Tesla Inc. CEO Elon Musk violated federal labor law in a recent tweet suggesting the company’s workers would lose their stock options if they unionized, the United Auto Workers union alleged in a charge filed with the National Labor Relations Board.
The federal government has said that the U.S. Supreme Court doesn’t need to consider a dispute over whether a woman's claims against Ford under an Employee Retirement Income Security Act provision kept her from bringing claims under another, arguing that the Sixth Circuit’s ruling meshed with high court precedent.
The Pennsylvania Supreme Court has declined to hear an appeal of a decision allowing an ex-Ligonier Law part-time legal assistant to receive unemployment benefits after the firm fired her for refusing to return to full-time status.
Major questions still dog the path to final approval of a $2.3 billion settlement of forex-rate-rigging claims by 15 major banks, a hearing Wednesday revealed, as a New York federal judge asked plaintiffs’ counsel for more data to support an 18 percent fee request and delved into the proper treatment of ERISA claims.
In this overview of the key considerations in credit agreements related to potential liabilities under the Employee Retirement Income Security Act, Lexis Practice Advisor expert attorney Kim Steefel discusses controlled group liability concerns as well as lender and borrower positions with respect to relevant ERISA clauses.
While the fate of recent bills seeking to prohibit or severely limit employment restrictive covenants is uncertain at best, in New York the employee choice doctrine remains a useful tool in the employer arsenal for restricting post-employment competition if the groundwork is properly created and administered, says Jerome Coleman of Putney Twombly Hall & Hirson LLP.
The current business climate has produced vast opportunities for seasoned lawyers to create valuable connections with millennial business owners, but first lawyers must cleanse their palate of misconceptions regarding millennials, says Yaima Seigley of Isaac Wiles Burkholder & Teetor LLC.
U.S. companies venturing into the world of global equity compensation confront a complex, cross-border web of rules and regulations. Victoria Ha and William Woolston of Covington & Burling LLP highlight five critical questions that can help U.S. companies navigate common legal pitfalls, with a focus on some of the most rapidly evolving areas of law.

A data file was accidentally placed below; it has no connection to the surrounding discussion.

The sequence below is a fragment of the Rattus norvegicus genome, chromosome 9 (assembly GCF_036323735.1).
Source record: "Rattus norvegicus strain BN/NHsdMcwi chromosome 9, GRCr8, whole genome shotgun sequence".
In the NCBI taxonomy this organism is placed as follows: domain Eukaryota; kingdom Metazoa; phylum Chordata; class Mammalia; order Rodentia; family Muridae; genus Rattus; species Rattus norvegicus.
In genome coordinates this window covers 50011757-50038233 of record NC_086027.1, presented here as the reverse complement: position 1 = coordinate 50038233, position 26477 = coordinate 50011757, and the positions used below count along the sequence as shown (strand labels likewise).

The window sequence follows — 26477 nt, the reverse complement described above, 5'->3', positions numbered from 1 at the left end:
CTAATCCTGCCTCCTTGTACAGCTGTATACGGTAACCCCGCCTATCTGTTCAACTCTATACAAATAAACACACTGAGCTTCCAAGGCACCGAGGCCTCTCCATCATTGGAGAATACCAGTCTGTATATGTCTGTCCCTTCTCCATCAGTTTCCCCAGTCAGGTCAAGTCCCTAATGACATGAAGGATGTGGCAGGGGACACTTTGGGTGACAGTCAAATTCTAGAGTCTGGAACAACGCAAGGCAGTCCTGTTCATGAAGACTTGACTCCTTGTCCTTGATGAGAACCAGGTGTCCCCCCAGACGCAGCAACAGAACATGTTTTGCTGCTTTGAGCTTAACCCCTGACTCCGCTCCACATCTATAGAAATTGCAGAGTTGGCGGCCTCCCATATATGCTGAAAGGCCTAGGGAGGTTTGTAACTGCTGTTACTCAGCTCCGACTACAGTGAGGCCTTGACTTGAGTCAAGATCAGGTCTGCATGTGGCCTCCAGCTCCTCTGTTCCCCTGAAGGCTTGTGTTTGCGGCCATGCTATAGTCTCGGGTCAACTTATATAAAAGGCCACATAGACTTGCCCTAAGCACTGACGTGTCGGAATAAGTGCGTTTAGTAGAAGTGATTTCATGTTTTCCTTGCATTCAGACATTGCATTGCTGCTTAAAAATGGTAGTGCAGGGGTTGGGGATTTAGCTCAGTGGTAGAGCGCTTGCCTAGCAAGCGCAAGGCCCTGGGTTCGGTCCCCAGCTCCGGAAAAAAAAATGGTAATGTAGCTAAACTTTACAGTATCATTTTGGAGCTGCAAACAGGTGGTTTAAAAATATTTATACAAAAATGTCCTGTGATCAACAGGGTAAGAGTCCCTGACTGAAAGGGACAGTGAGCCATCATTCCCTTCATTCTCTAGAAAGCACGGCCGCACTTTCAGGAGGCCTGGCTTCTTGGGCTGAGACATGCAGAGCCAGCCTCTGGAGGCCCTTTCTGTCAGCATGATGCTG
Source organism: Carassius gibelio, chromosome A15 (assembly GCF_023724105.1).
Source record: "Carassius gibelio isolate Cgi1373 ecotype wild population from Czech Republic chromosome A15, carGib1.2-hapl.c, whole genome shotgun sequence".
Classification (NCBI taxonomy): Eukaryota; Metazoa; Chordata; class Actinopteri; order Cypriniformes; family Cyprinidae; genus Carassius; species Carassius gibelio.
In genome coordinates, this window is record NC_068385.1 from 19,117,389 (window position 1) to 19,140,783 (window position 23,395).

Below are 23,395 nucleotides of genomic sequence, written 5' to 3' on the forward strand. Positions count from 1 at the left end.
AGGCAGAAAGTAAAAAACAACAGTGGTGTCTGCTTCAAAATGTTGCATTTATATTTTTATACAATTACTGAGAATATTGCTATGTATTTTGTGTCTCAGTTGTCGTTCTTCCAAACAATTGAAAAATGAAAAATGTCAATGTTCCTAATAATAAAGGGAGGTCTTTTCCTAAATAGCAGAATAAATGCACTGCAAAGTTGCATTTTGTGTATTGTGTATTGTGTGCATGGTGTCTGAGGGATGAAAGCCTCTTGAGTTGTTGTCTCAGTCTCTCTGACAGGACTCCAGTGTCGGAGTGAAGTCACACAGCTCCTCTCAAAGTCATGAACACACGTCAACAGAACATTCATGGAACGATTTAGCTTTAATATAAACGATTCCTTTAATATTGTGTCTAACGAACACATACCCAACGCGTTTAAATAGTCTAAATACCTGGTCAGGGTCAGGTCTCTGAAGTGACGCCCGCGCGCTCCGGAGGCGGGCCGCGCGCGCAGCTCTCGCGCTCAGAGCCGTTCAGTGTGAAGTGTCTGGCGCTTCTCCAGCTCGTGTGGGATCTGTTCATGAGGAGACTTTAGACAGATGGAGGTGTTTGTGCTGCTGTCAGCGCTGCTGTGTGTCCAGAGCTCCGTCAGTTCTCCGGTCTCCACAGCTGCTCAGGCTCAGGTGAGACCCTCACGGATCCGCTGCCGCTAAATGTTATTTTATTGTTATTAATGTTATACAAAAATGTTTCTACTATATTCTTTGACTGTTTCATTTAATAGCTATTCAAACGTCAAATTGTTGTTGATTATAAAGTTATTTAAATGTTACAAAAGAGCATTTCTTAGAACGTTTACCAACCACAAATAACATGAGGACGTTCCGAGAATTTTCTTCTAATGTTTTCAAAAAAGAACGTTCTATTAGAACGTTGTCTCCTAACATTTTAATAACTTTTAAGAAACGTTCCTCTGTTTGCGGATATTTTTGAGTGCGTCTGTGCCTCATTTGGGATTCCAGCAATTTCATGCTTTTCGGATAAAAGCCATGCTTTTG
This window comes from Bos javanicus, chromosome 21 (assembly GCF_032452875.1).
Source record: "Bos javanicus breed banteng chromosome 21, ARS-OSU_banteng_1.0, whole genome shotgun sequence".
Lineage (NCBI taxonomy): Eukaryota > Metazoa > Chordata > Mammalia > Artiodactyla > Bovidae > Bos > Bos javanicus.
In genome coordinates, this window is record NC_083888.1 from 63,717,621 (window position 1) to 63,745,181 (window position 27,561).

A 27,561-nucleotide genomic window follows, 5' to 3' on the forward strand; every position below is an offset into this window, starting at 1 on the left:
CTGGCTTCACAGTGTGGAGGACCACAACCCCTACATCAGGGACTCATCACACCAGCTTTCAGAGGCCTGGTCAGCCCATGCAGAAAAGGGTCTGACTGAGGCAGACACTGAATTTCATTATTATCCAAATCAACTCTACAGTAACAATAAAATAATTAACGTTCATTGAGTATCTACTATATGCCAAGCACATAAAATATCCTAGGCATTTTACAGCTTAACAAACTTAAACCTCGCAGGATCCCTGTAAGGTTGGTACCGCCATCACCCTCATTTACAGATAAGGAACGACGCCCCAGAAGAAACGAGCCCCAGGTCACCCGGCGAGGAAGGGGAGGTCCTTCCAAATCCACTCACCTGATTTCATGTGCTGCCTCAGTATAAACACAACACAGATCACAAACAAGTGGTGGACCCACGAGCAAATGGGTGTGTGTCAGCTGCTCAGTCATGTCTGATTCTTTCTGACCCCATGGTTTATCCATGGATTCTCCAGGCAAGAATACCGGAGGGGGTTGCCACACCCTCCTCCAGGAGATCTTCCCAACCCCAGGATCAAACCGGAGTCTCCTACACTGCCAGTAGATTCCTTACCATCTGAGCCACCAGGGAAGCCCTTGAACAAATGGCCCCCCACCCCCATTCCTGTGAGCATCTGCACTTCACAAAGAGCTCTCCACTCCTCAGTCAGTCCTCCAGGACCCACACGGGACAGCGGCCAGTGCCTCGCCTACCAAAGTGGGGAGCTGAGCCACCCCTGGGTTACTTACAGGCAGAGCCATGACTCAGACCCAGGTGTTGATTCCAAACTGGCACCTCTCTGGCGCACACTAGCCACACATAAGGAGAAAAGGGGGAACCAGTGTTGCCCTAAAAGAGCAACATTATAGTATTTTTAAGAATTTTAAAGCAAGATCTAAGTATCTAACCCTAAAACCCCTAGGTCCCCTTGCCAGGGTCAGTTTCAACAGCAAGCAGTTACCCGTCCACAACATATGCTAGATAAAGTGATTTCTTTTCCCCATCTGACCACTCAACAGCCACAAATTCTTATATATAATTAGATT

Workers in the gig economy are currently not entitled to enjoy a traditional employer-based retirement plan because such plans are subject to stringent rules and only permitted to cover employees, not independent contractors. However, Congress is attempting to address this issue via the recently reintroduced Retirement Enhancement and Savings Act, says Brett Owens of Fisher Phillips.
In Vellali v. Yale University, the U.S. District Court for the District of Connecticut recently granted in part and denied in part a motion to dismiss a lawsuit against Yale’s 403(b) plan fiduciaries. Arthur Marrapese of Barclay Damon LLP compares this to decisions in other similar cases, and offers insight on the future of these kinds of claims in the Second Circuit.
On May 17, 1954, the U.S. Supreme Court decided Brown v. Board of Education, recognizing a moral and legal truth that should be beyond question in American society. The refusal by some of President Donald Trump's judicial nominees to say whether they believe the case was decided correctly is indicative of the narrow-minded elitism they would bring to the bench, says professor Franita Tolson of the University of Southern California's Gould School of Law.
In deciding whether cloud computing is right for the organization or firm, an attorney must consider cloud computing’s significant impact on the electronic discovery process, say Daniel Garrie, managing partner at Law & Forensics LLC, and David Cass, chief information security officer at IBM Cloud.
In these politically divisive times, many ask whether our institutions and traditions can help us return to a greater consensus. In days long past, the legal profession could have been counted on to serve just such a function. But lawyers are now just as polarized as everyone else, says Samuel Samaro of Pashman Stein Walder Hayden PC.
After moving into a new law office, tenants often file their signed leases away, figuring that the terms are set for a few years at least. However, leases can be very flexible instruments, and should be reviewed annually even if nothing seems amiss, says Tiffany Winne of Savills Studley Inc.